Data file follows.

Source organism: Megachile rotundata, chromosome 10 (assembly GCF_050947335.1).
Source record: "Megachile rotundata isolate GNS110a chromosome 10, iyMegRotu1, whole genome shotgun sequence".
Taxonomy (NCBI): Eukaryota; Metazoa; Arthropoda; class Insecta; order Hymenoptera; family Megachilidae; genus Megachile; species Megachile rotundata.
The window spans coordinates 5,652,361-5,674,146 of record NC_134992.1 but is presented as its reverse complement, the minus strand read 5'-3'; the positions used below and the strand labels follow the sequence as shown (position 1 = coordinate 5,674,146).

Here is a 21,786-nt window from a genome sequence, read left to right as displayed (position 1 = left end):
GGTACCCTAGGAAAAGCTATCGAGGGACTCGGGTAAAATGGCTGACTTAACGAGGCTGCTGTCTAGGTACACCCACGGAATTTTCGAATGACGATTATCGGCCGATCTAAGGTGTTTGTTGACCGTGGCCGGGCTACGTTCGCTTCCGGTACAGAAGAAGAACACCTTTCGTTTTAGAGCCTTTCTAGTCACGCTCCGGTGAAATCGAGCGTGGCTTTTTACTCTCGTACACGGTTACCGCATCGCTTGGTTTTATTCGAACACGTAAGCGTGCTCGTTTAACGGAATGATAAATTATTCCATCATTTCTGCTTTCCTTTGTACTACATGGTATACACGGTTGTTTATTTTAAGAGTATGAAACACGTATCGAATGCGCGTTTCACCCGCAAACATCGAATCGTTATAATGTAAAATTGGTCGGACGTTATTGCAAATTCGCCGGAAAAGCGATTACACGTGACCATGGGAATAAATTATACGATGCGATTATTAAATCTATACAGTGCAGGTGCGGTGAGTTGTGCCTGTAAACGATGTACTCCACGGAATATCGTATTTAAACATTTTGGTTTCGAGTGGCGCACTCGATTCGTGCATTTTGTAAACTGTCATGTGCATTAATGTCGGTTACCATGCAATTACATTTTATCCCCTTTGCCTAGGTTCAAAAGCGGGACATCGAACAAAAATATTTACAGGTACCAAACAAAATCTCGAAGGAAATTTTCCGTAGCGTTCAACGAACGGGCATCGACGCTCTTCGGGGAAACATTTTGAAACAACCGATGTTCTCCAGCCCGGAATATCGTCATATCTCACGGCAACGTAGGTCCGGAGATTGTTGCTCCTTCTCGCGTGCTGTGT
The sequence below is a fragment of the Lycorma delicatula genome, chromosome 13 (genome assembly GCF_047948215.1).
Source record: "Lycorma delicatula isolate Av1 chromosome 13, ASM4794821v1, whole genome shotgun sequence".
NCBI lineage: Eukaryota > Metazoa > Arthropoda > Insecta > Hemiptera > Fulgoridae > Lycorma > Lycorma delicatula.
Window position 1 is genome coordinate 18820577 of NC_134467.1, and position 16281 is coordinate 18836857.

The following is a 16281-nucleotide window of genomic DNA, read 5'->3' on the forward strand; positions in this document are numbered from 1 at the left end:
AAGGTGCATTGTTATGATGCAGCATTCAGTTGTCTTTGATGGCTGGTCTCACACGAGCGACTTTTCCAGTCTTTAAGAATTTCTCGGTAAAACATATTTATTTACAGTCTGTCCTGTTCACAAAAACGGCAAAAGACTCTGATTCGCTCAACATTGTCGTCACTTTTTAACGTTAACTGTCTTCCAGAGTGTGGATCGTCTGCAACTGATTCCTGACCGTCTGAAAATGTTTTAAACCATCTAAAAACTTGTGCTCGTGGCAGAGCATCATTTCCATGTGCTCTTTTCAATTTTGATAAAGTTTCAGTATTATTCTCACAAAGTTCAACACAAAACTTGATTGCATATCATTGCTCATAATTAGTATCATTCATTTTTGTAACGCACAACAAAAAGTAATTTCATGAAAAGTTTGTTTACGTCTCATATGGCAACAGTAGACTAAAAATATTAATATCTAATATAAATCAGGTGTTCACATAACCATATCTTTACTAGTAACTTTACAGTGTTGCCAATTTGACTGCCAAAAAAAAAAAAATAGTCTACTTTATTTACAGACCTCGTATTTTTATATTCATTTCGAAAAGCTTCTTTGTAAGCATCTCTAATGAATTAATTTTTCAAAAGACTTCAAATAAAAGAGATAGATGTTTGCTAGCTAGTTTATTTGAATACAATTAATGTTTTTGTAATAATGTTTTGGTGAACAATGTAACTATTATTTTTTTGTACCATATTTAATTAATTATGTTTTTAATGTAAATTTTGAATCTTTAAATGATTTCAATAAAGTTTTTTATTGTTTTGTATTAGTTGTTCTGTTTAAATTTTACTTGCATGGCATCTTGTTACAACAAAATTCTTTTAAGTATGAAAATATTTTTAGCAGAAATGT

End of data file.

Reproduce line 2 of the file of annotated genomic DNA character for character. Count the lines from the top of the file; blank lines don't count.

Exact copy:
Source record: "Megachile rotundata isolate GNS110a chromosome 10, iyMegRotu1, whole genome shotgun sequence".